Activist Claim: Amnesty International makes claim that CGL is violating Indigenous rights.
The Facts:The Coastal GasLink project is helping local First Nations take control of their lands and resources including through equity agreements in the pipeline.
Canada: Construction of pipeline on Indigenous territory endangers land defenders
Here are some facts and sources to have a reasonable conversation about Coastal GasLink:
- 16 First Nations, including some along Coastal GasLink’s route, just signed an option to take a 10% equity stake in the pipeline project.
- 100% of elected First Nation councils along the pipeline route support Coastal GasLink and have signed benefits agreements for their communities. It is not the place of activist groups to determine what an Indigenous community can or can’t do.
- Over 13,900 Indigenous workers are directly employed in the oil and gas industry with 350 working on the Coastal GasLink project including Wet’suwet’en members.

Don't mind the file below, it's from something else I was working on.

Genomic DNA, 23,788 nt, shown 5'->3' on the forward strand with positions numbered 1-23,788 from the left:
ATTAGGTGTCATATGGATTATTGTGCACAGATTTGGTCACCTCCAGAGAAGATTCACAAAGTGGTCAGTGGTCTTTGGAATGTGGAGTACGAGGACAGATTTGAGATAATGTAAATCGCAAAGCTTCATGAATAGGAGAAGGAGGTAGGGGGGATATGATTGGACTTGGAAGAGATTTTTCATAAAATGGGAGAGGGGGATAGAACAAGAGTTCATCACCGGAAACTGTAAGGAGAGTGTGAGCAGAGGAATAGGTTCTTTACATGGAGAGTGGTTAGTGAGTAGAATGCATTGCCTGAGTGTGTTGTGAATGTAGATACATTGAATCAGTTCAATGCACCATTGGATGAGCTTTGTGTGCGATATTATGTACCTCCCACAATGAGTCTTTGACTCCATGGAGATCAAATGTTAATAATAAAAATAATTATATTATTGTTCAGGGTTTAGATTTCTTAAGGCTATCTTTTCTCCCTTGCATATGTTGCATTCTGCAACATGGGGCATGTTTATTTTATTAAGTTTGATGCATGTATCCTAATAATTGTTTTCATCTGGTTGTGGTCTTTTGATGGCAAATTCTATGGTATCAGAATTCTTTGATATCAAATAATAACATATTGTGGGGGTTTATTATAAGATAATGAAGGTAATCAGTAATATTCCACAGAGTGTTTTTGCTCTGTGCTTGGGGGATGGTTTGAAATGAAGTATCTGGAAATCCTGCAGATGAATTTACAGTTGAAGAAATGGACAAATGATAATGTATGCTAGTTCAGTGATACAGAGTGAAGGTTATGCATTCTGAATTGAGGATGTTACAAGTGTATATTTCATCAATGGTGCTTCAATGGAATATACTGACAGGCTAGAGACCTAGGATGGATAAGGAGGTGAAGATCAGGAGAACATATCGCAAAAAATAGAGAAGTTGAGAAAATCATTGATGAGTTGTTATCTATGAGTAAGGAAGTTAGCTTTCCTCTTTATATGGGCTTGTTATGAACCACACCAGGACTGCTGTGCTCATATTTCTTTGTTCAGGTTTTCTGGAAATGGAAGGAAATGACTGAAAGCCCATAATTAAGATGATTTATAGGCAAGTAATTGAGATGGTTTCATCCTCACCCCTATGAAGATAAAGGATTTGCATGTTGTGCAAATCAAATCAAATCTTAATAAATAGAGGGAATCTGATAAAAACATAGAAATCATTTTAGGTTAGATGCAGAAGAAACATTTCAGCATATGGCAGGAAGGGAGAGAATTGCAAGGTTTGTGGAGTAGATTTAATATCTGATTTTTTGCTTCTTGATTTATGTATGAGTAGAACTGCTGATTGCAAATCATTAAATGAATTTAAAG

- Indigenous leaders fear that activism from environmental organizations and celebrities has become a form of “Eco-Colonialism” where many non-Indigenous groups claim to represent Indigenous voices.
Stories that get it right
Indigenous involvement in Canadian energy projects has evolved from consultation and accommodation to partnership, as Indigenous groups are increasingly taking equity stakes and steering projects as proponents. Courts also demand that governments consider First Nation’s economic interests when deciding whether to approve or deny projects in their territory.